Cardiff Store Open Monday - Friday 9.30am - 6.00pm Saturday 9.00am - 5.30pm Sunday Closed

Sign up for our newsletter

Ring and Reserve - and collect in store

Overseas Purchasing - by bank transfer for overseas customers

You are here: Home > Advice > Electric Guitar Basic's > Anatomy Of An Electric Guitar

Anatomy Of An Electric Guitar

Electric Guitar Anatomy

Body Style:

Electric guitars come in three basic body styles: solid-body, semi-hollow, (or semi-solid) and hollow-body.

When sustain, loud amplification and lots of effects are required, solid-body guitars are a good choice. Semi-hollow body guitars are useful when the more of the acoustic sound of the guitar with high levels of amplification are needed. Hollow body, or "jazz" guitars provide the acoustic sound of the guitar but can be prone to feedback at high levels of amplification.

Neck:

Choosing what type of neck your guitar should have is dependent on the size of your hand: necks come in a number of shapes such as C-shaped, thin, wide-thin, etc.

Scale Length:

Scale length influences both the tonal quality of the notes produced and the tension of the string at a particular pitch. Scale length refers to the vibrating length of the string, which is determined by the distance between "nut" and the bridge "saddle." Fret placement (see Intonation) is a ratio based on scale length so longer scales have more distance between frets.

Most modern electric guitars employ one of two commonly used scale lengths: the "Gibson" scale, at 24-5/8" gives the Les Paul its round attack and thick bass, and the "Fender" scale at 25-1/2", which gives the Strat its clear, cutting quality. A third scale length, the 25" scale, as used by Paul Reed Smith among others produces a distinctive tone, and is not a compromise between "Gibson" and "Fender".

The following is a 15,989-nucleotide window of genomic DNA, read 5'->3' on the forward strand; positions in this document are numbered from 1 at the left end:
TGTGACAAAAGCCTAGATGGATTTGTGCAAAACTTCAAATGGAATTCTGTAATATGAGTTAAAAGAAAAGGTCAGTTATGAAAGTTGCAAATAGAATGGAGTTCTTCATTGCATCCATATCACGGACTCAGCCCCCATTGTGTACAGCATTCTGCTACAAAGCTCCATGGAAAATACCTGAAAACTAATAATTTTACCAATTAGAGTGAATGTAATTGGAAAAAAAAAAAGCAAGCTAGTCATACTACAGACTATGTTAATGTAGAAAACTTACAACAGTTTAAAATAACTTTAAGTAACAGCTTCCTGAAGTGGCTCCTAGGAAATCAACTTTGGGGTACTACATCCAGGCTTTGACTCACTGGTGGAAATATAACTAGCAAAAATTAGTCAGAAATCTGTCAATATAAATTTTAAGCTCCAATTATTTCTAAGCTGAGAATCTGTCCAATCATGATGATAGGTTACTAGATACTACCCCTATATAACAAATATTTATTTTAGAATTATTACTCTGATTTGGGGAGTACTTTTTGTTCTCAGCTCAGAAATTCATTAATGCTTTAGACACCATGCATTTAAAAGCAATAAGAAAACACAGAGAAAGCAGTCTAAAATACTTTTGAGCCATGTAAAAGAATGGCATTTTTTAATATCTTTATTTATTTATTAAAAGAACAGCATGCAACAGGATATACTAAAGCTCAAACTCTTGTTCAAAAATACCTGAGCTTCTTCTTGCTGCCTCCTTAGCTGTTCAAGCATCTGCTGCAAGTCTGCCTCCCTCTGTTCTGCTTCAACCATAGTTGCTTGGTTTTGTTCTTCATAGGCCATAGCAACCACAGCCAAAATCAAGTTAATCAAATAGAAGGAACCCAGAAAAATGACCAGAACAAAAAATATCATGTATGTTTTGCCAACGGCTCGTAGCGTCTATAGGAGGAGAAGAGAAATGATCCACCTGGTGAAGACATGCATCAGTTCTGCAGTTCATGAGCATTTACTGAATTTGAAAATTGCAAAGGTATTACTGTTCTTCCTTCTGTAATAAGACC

Intonation:

Intonation determines whether or not the notes play in tune as you move up the neck. If the distance between the frets (usually above the 12th fret) is off, the guitar will be incapable of playing in tune and therefore useless as a recording or performance instrument.

Set Neck vs. Bolt on:

Some people believe that a set neck has better sustain than a neck that is bolted on. This may have an effect on which instrument you choose, but if you want a Fender Stratocaster, the neck is bolt-on, period. Conversely, if you choose a Gibson Les Paul, it comes with a set neck.

Number of Frets:

Most electric guitars come with 22 frets, however, if you like to play in the high register, a 24-fret neck will give you the full octave above the twelfth fret.

Finish:

With electrics, the type of finish does not affect sound as much as it does on acoustics, but you needn't worry about it in either case. Guitar makers take this into account when they build the instrument.

Bridge:

There are two main types of bridges for guitars; tremolo bridge and stoptail bridge. The tremolo bridge (or whammy bar) allows you to "dive" or bend all the strings at once, (good for Metal styles) but they can throw strings out of tune. The stoptail bridge is more stable as far as tuning is concerned and because it is fixed into the body, some players feel that it provides more sustain than the tremolo bridge, which "floats" above the body.

Pickups:
Most guitars have two pickups, one close to the neck, which provides a thicker sound, and one close to the bridge, which produces a more treble "twangy" sound. A 3-position switch allows you to choose between pickups or blend them. Some guitars have a five-position switch, which blends the pickups and changes their phase relationship to produce "glassy" tones. A third, or middle pickup is also available on some guitars for more sound blending options.

Tuning machines:

The type of tuning machine your guitar has is very important. This is what allows you to fine tune and hold pitch. Enclosed machine heads resist rust and airborne corrosives, and therefore don't require as much maintenance or replacement as open tuning machines.

Wood:

Choice of woods naturally affects the tone and weight of a guitar, but so do a number of other factors. This is all taken into account by the intentions of the designer. More expensive woods don't necessarily mean a better sounding guitar. The important question for you is whether you like the sound of the instrument. Wood: